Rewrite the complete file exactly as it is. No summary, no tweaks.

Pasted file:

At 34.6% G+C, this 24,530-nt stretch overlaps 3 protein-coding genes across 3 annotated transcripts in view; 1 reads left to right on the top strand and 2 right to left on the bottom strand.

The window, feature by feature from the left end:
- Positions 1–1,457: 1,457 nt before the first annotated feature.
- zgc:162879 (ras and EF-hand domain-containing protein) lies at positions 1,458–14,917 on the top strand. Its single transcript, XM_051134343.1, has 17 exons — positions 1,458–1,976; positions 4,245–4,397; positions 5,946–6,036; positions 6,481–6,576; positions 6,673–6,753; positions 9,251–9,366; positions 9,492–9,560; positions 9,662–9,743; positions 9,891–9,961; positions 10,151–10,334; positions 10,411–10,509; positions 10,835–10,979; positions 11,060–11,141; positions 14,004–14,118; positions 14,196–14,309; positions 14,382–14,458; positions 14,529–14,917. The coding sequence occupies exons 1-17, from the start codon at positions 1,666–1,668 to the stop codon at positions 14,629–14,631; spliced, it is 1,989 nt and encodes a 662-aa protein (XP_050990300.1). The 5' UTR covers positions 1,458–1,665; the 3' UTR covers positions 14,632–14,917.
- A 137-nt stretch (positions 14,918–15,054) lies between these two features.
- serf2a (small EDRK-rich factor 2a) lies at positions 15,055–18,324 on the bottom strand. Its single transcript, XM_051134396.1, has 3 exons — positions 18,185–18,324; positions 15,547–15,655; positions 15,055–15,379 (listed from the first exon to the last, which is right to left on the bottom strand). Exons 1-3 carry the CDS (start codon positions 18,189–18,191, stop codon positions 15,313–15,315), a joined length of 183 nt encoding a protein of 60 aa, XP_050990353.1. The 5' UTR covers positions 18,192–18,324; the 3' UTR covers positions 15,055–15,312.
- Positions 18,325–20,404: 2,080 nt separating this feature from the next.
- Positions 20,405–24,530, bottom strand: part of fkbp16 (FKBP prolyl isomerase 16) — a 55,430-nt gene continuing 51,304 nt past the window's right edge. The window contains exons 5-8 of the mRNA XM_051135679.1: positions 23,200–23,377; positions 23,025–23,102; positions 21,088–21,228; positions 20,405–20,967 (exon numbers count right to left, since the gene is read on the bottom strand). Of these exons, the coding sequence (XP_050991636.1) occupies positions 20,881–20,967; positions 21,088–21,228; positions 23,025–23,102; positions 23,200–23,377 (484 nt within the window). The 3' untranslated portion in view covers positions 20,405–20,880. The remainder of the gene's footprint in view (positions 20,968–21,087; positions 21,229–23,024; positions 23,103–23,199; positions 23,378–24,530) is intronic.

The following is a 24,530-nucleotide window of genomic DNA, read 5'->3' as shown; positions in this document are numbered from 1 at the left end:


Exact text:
At 34.6% G+C, this 24,530-nt stretch overlaps 3 protein-coding genes across 3 annotated transcripts in view; 1 reads left to right on the top strand and 2 right to left on the bottom strand.

The window, feature by feature from the left end:
- Positions 1–1,457: 1,457 nt before the first annotated feature.
- zgc:162879 (ras and EF-hand domain-containing protein) lies at positions 1,458–14,917 on the top strand. Its single transcript, XM_051134343.1, has 17 exons — positions 1,458–1,976; positions 4,245–4,397; positions 5,946–6,036; positions 6,481–6,576; positions 6,673–6,753; positions 9,251–9,366; positions 9,492–9,560; positions 9,662–9,743; positions 9,891–9,961; positions 10,151–10,334; positions 10,411–10,509; positions 10,835–10,979; positions 11,060–11,141; positions 14,004–14,118; positions 14,196–14,309; positions 14,382–14,458; positions 14,529–14,917. The coding sequence occupies exons 1-17, from the start codon at positions 1,666–1,668 to the stop codon at positions 14,629–14,631; spliced, it is 1,989 nt and encodes a 662-aa protein (XP_050990300.1). The 5' UTR covers positions 1,458–1,665; the 3' UTR covers positions 14,632–14,917.
- A 137-nt stretch (positions 14,918–15,054) lies between these two features.
- serf2a (small EDRK-rich factor 2a) lies at positions 15,055–18,324 on the bottom strand. Its single transcript, XM_051134396.1, has 3 exons — positions 18,185–18,324; positions 15,547–15,655; positions 15,055–15,379 (listed from the first exon to the last, which is right to left on the bottom strand). Exons 1-3 carry the CDS (start codon positions 18,189–18,191, stop codon positions 15,313–15,315), a joined length of 183 nt encoding a protein of 60 aa, XP_050990353.1. The 5' UTR covers positions 18,192–18,324; the 3' UTR covers positions 15,055–15,312.
- Positions 18,325–20,404: 2,080 nt separating this feature from the next.
- Positions 20,405–24,530, bottom strand: part of fkbp16 (FKBP prolyl isomerase 16) — a 55,430-nt gene continuing 51,304 nt past the window's right edge. The window contains exons 5-8 of the mRNA XM_051135679.1: positions 23,200–23,377; positions 23,025–23,102; positions 21,088–21,228; positions 20,405–20,967 (exon numbers count right to left, since the gene is read on the bottom strand). Of these exons, the coding sequence (XP_050991636.1) occupies positions 20,881–20,967; positions 21,088–21,228; positions 23,025–23,102; positions 23,200–23,377 (484 nt within the window). The 3' untranslated portion in view covers positions 20,405–20,880. The remainder of the gene's footprint in view (positions 20,968–21,087; positions 21,229–23,024; positions 23,103–23,199; positions 23,378–24,530) is intronic.

The following is a 24,530-nucleotide window of genomic DNA, read 5'->3' as shown; positions in this document are numbered from 1 at the left end: